Draper, family recount 5 generations at Southwestern

FORT WORTH, Texas (SWBTS) – Jimmy Draper’s family has an inextricable connection with Southwestern Seminary. Spanning 100 years and covering six of the eight Southwestern presidents, five generations of Draper’s family have walked the halls of Southwestern.
 
Draper’s grandfather, L.M. Keeling, arrived for his first semester at Southwestern when the seminary moved from Waco to Fort Worth in 1910. He attended classes under presidents B.H. Carroll and L.R. Scarborough.
 
Keeling pastored a church in Texas while in seminary and went on to pastor churches in Arkansas after graduating with his bachelor’s and master’s in theology in 1913 and 1914, respectively. Draper still remembers attending his grandfather’s church in Judsonia, Ark., as a child and being asked to ring the church bell on Sunday mornings.
 
Draper’s personal memories of Southwestern also began as a child. His father, James T. Draper, moved the family to Fort Worth to attend seminary when Jimmy was 18 months old. Their first house, which still stands today, was near the campus on the corner of McCart and Gambrell streets. Their second house, a quadriplex, was located where the Naylor Student Center stands today.
 
“My earliest memories are of the place where we lived on the seminary,” Draper says.
 
Draper’s father graduated with his Th.M. in 1940 during the presidency of L.R. Scarborough. He, too, pastored churches in Arkansas, where Draper spent the majority of his childhood. As a pastor’s son, Draper recalls meeting many evangelists, including Southwestern’s fourth president, J. Howard Williams.
 
“When I grew up, we didn’t really have hotels and motels,” Draper says. “Revival preachers stayed in the pastor’s house. So, J. Howard Williams had preached revivals for my dad, and I knew him.”
 
Draper started seminary in January 1958, only two months before Williams suddenly died of a heart attack. Similar to his own childhood, he and his family lived in a house next to the campus for the first year. After that year, they moved to Iredell, Texas, where he served as pastor a church. His final two years of seminary consisted of an 85-mile one-way commute to classes at Southwestern along with his pastoral and family responsibilities. He petitioned the faculty to take 46 credit hours his final year—18 hours in both fall and spring with 10 hours in the summer—to which they agreed.
 
“I was tired,” Draper says with a grin. Learning from his experience, he does not recommend that students follow in his footsteps in this regard.
 
Draper completed his seminary experience under the presidency of Robert Naylor, graduating with his Th.B. (the equivalent of an M.Div.) in 1961. Draper’s brothers, George and Charles, also graduated from Southwestern.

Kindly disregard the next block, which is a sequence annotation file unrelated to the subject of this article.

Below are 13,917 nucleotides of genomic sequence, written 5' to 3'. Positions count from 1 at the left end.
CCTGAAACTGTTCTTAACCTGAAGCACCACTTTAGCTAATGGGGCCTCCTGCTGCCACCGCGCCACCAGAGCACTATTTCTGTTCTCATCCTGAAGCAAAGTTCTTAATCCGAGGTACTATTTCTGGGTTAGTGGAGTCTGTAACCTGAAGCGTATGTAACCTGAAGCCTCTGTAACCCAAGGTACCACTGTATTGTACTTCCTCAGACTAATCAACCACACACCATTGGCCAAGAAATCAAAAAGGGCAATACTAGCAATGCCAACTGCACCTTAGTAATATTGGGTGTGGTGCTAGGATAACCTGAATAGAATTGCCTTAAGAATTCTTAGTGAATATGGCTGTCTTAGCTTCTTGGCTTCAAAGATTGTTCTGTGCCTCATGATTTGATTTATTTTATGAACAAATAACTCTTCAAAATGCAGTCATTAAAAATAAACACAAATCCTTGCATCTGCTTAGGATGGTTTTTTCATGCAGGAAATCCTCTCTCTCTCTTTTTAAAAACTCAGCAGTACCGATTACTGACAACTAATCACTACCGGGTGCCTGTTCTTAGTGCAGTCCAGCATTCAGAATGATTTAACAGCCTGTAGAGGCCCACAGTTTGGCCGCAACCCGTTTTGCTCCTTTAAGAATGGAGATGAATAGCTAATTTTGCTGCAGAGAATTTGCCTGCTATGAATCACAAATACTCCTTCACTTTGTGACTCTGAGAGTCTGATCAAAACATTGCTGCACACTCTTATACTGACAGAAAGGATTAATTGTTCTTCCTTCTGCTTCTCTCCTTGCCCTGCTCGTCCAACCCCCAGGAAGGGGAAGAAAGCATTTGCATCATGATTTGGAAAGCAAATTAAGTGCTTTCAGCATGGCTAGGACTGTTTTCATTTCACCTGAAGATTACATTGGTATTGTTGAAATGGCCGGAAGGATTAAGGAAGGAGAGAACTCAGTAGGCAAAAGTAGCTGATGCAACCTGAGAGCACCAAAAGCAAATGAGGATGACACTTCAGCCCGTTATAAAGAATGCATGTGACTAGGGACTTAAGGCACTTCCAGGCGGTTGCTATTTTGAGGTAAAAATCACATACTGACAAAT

Draper says his seminary experience served him greatly in preparing for future ministry, which included serving as pastor of large churches, president of the Southern Baptist Convention, and president of LifeWay Christian Resources.
 
“The value of education is largely intangible,” Draper says. “I think what an education does is it creates the beginning of networks for life and creates a discipline for study.”
 
His advice for students today: “You get a chance to sit at the feet of some of the greatest scholars in the world. Take advantage of that and pay attention.”
 
Draper’s son-in-law, Mike Wilkinson, arrived on campus in the late ‘80s and completed his M.Div. in 1990 under President Russell Dilday. Noting the tense days on campus during the Conservative Resurgence, Wilkinson says he still enjoyed his classes, especially with professors like L. Russ Bush. He went on to serve as a missions pastor in College Station, Texas, and now serves as minister to adults at First Baptist in Rockwall, Texas.
 
Wilkinson also returned to Southwestern to earn his Ph.D., graduating in May 2011. Currently, he teaches Baptist History and Heritage as an adjunct in the College at Southwestern.
 
Wilkinson’s advice to students: “If you’re going into any kind of teaching ministry, whether it’s preaching, youth ministry or something else, learn the biblical languages because it will make you so much more effective to be able to communicate God’s Word. That’s probably one of the greatest tools that I gained from my time in seminary.”
 
When Wes Wilkinson stepped on campus this fall for his first semester as an Advanced M.Div. in International Church Planting student, he followed in the footsteps of his great-great grandfather L.M. Keeling, great-grandfather James T. Draper, grandfather Jimmy Draper, and father Mike Wilkinson, becoming the fifth generation to attend Southwestern. Yet, family legacy was not his primary reason for choosing Southwestern.
 
With a heart for missions in Eastern Europe, Wes enrolled in Southwestern because the seminary “values and treasures missions” and “believes correctly for the sake of following Christ obediently.” Even the banners on the flagpoles around campus that say “Preach the Word, Reach the World,” he says, point to these twin commitments.
 
Wes says he wanted to go to a seminary that understood the risk and sacrifice associated with missions. He knows his professors will challenge him to accept any degree of suffering for the sake of the Gospel, even if it costs him his life.
 
L.M. Keeling’s family legacy demonstrates the Lord’s faithfulness to men who surrender to His calling as well as His faithfulness to a seminary committed to training students to Preach the Word and Reach the World.

Established 1908 Fort Worth, Texas